international family planning programs began to include oral

rehydration therapy components. An example of this

"integration" is a training curriculum I was given in 1985

for Nigeria: out of a five-week training course, two hours at

the end were devoted to oral rehydration therapy.



C. Incorporate higher standards of medical care, including:

1) Screening

Screening provides no guarantee that a woman will not

have serious or minor side effects from a contraceptive. And

it should not replace a counselling session that elicits the

woman's previous experience with a method. However, there is

no getting around the fact that a woman with severe anemia or

an active cervical infection is a poor candidate for an IUD

insertion or that one with high blood pressure should not

take the pill. Aside from its obvious benefit in terms of

identifying contraceptive contraindications, the value of










testing for anemia and cervical cancer per se in all women is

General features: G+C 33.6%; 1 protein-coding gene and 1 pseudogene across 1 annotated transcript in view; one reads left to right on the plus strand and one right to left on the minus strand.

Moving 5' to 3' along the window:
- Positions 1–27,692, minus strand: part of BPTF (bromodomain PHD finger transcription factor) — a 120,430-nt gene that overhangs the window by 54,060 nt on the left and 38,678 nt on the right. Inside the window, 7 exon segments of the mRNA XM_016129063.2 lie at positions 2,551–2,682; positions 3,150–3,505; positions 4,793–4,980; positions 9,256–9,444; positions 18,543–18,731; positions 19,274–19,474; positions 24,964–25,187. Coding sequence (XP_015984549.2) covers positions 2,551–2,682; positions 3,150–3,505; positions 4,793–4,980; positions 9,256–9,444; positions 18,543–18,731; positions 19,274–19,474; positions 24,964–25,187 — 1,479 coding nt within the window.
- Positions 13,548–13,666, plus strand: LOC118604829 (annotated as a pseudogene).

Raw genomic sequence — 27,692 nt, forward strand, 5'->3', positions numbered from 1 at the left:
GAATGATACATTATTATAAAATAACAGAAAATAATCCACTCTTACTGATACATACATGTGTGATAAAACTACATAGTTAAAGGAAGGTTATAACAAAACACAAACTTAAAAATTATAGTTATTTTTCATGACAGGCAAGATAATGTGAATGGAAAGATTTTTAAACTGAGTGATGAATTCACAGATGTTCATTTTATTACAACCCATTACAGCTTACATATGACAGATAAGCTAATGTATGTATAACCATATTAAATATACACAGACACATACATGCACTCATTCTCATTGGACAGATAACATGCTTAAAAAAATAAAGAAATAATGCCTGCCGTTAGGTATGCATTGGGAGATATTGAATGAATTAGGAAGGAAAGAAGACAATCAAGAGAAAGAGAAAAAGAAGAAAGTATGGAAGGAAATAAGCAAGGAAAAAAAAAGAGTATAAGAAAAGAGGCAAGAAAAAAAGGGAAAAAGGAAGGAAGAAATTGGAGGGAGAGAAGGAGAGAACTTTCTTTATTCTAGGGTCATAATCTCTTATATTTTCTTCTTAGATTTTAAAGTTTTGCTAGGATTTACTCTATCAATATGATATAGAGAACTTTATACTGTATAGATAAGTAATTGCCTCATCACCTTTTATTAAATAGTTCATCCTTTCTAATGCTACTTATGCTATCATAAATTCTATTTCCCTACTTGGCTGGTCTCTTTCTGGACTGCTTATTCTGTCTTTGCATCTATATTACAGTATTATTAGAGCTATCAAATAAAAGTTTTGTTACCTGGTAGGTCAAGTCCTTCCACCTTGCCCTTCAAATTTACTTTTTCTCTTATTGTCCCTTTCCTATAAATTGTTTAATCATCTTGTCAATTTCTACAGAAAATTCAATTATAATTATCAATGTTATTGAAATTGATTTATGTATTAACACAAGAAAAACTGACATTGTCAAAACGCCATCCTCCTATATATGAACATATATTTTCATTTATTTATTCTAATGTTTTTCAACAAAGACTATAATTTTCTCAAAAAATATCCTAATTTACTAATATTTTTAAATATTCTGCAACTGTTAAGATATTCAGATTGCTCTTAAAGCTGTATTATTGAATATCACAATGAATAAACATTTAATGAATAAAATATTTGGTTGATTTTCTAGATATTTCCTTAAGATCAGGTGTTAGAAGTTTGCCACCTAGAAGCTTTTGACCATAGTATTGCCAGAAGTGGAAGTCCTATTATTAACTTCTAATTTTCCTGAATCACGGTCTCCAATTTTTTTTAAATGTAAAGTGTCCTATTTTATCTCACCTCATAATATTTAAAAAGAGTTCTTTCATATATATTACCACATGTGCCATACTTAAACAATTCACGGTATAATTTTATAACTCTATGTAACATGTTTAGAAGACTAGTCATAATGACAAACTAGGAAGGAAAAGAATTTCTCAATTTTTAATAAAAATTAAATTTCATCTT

not trivial. There has been no real discussion among

feminists about the benefits and risks of over-the-counter

contraceptive distribution, but its virtual elimination of

any health screening is some cause for concern.



2) Increased number of methods available

The type and not only the number of methods should be

increased. There is no harm in ordering and distributing a

small number of condoms or implants if it reflects the demand

of an informed user population. There are about ten

different methods currently available. If 5 10 percent of

a clinic population is interested in a particular method,

that merits the clinic's supplying that method.



3) Informing all clients of their right to change

methods whenever they feel that such change will best serve

their family planning needs. This attitude should be

reflected in educational materials, client-provider

transactions, and the availability of various methods.



4) Standards for over-the-counter and community-based

distribution

Contraceptive dispensing "in the streets" (e.g., by

pharmacy workers and village outreach workers) must be










accompanied by decent screening and counselling. If it can,

then such distribution programs may offer women preferred

alternatives to distant clinics. If it cannot, the